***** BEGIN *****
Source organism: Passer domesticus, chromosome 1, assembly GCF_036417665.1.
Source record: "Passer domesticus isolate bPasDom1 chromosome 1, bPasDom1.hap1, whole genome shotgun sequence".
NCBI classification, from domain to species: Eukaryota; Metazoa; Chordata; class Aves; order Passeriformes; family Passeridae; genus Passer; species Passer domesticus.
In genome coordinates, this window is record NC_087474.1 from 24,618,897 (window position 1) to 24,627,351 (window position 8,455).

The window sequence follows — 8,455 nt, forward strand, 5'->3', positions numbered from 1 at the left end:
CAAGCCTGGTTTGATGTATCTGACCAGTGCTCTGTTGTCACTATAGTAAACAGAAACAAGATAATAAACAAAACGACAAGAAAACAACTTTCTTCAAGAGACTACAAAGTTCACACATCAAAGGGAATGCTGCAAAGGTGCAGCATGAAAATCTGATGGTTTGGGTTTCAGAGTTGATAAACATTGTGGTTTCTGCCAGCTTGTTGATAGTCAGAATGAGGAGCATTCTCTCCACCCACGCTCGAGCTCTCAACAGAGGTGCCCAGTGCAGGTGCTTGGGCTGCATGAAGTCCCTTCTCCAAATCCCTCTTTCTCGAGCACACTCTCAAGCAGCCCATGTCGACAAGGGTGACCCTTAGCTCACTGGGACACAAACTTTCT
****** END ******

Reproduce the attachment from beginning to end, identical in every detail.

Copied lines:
Source organism: Passer domesticus, chromosome 1, assembly GCF_036417665.1.
Source record: "Passer domesticus isolate bPasDom1 chromosome 1, bPasDom1.hap1, whole genome shotgun sequence".
NCBI classification, from domain to species: Eukaryota; Metazoa; Chordata; class Aves; order Passeriformes; family Passeridae; genus Passer; species Passer domesticus.
In genome coordinates, this window is record NC_087474.1 from 24,618,897 (window position 1) to 24,627,351 (window position 8,455).

The window sequence follows — 8,455 nt, forward strand, 5'->3', positions numbered from 1 at the left end:
CAAGCCTGGTTTGATGTATCTGACCAGTGCTCTGTTGTCACTATAGTAAACAGAAACAAGATAATAAACAAAACGACAAGAAAACAACTTTCTTCAAGAGACTACAAAGTTCACACATCAAAGGGAATGCTGCAAAGGTGCAGCATGAAAATCTGATGGTTTGGGTTTCAGAGTTGATAAACATTGTGGTTTCTGCCAGCTTGTTGATAGTCAGAATGAGGAGCATTCTCTCCACCCACGCTCGAGCTCTCAACAGAGGTGCCCAGTGCAGGTGCTTGGGCTGCATGAAGTCCCTTCTCCAAATCCCTCTTTCTCGAGCACACTCTCAAGCAGCCCATGTCGACAAGGGTGACCCTTAGCTCACTGGGACACAAACTTTCT